UTICA, N.Y. (WKTV) -- The makers of Monster describe their sugary, caffeinated drink as a powerful punch.
"Like coffee but better," said Meris Alieass, while cracking a Monster drink.
But, the New York State Attorney General Eric Schneiderman and San Fransisco city attorney are teaming up to take Monster to court because they believe the drink poses health risks and targets minors. With an edgy logo and an appeal to athletes and anarchists, many say the can does attract kids and teens.
"This green. The green is a fluorescent, it's a young color," said Gloria Vescera, who won't let her grandchildren consume the drink.
"Scary movies like that teens would watch, that's what it looks like to me," said Diana Vandenberg.
With Call of Duty logos on the rim, it's also successful in catching the attention of gamers.
"They've got other games and I play Assassin's Creed so if they come out with Assassin's Creed for Monster, I'm going to buy the Assassin's Creed drink," said Alieass.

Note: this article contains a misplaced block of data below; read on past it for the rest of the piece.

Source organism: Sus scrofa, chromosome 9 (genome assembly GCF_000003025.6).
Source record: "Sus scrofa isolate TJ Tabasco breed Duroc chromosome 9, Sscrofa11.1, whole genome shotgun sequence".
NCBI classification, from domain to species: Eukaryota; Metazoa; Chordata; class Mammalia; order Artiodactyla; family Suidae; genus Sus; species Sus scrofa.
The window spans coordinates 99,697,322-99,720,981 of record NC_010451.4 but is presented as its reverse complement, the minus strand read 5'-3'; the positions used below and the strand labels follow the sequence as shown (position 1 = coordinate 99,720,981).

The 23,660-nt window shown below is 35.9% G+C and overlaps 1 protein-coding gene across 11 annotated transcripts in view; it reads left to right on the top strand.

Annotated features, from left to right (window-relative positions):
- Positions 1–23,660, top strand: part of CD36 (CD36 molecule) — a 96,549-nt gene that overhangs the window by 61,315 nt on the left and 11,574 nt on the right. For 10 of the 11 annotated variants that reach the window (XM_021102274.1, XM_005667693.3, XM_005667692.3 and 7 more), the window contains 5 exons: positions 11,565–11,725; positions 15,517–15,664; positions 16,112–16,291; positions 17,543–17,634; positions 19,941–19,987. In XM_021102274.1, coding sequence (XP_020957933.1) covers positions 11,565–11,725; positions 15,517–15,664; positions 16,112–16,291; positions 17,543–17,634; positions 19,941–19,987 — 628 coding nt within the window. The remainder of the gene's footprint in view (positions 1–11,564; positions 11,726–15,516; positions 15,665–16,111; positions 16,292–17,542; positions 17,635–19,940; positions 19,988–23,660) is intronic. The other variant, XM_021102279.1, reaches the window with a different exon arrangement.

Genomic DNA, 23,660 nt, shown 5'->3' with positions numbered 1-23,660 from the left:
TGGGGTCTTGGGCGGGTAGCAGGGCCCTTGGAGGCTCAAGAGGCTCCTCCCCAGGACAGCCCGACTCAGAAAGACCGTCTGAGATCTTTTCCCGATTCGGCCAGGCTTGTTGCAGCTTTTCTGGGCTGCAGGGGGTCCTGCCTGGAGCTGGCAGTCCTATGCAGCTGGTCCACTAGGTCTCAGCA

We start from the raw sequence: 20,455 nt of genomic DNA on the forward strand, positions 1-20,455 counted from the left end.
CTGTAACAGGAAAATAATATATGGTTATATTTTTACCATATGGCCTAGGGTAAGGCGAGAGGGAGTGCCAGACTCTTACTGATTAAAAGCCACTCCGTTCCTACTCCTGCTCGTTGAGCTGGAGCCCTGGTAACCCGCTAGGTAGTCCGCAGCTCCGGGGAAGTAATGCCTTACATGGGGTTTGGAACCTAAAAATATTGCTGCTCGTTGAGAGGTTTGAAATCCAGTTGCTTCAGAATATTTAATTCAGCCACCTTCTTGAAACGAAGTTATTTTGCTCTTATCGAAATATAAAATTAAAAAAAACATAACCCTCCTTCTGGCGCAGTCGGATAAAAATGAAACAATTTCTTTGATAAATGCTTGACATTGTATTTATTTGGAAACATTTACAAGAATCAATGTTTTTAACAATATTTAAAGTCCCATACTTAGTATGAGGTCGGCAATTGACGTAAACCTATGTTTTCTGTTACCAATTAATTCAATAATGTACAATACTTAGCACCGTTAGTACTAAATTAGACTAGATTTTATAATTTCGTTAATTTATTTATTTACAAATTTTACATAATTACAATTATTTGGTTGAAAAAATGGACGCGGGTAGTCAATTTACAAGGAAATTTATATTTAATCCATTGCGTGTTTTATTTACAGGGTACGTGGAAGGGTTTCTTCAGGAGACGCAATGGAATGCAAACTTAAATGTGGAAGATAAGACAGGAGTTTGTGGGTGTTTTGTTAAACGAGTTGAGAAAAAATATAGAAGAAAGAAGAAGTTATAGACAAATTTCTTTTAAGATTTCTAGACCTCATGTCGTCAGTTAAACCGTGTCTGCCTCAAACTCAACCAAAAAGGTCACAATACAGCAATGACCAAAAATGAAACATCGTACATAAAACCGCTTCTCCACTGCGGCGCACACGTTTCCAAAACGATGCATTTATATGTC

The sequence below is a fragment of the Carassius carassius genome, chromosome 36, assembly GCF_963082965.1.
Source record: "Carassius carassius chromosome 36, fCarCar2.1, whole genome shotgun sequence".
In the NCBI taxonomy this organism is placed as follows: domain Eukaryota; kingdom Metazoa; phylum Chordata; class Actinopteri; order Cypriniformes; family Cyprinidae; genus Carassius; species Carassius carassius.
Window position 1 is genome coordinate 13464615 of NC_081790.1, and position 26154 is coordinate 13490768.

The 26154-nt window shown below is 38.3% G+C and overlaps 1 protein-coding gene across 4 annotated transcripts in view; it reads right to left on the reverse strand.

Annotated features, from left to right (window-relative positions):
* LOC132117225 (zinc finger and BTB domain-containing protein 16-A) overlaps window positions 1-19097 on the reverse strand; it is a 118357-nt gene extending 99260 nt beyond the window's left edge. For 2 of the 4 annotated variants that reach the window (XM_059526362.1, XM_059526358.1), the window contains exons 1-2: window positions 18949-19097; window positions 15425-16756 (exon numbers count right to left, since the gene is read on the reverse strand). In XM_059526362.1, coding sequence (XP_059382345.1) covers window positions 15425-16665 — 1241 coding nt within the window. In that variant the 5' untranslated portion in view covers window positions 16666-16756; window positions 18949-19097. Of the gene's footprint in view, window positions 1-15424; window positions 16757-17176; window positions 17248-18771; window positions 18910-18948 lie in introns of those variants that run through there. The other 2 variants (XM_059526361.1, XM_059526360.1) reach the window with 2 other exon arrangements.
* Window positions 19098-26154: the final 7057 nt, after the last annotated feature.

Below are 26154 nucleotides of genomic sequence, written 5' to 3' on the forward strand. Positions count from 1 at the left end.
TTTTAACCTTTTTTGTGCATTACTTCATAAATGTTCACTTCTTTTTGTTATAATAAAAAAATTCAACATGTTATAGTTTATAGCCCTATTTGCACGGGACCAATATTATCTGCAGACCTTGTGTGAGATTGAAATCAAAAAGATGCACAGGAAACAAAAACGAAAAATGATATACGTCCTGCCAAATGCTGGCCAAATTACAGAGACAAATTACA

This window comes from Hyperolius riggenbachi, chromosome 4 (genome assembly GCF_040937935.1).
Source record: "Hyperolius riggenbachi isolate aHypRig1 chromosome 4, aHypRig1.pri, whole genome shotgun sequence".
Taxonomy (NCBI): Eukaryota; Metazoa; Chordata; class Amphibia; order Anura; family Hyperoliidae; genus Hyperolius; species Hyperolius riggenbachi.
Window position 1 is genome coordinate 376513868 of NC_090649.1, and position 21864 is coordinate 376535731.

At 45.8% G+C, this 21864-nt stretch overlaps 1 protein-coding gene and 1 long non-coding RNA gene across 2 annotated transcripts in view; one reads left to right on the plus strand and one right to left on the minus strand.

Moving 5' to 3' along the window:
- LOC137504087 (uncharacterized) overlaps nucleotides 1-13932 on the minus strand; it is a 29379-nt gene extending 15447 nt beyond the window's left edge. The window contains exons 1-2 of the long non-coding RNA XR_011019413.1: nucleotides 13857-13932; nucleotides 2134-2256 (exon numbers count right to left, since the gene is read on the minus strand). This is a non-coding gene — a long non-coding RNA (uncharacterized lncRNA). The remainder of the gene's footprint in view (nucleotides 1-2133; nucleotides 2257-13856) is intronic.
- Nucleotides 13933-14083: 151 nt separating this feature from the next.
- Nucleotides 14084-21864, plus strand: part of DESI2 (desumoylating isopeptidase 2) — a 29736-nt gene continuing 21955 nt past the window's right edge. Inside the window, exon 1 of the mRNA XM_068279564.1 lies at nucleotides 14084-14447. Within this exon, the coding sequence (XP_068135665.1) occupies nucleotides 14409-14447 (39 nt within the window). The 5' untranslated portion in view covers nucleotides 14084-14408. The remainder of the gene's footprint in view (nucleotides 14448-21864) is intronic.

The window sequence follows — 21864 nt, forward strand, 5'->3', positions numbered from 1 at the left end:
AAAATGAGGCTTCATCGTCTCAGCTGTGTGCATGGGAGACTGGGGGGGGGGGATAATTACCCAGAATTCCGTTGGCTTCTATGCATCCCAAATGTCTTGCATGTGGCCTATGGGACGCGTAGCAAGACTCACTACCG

The back of the can says it's not recommended for kids, but several teens walking into Utica convenient stores Wednesday purchased the beverage and doctors say they shouldn't be drinking it either.
"An adult 18 and over can decide but no I don't think any teenagers should- too small, not enough caffeine history," said Dr. Taryn Rio, a pediatrician at Slocum-Dickson Medical Group in New Hartford.
Besides making you jittery and hyper, Dr. Rio says young people with pre-existing heart conditions have died from consuming energy drinks.
"Most young people and teenagers don't know they have a heart problem until something happens so I think even one person dropping dead from drinking a caffeinated drink is too many," she said.
Dr. Rio said there are many alternatives to energy drinks such as a good night's sleep, a healthy diet and staying hydrated.
The attorney general and city attorney hope their combined effort will ease Monster's marketing practices.
The Associated Press contributed to this report .
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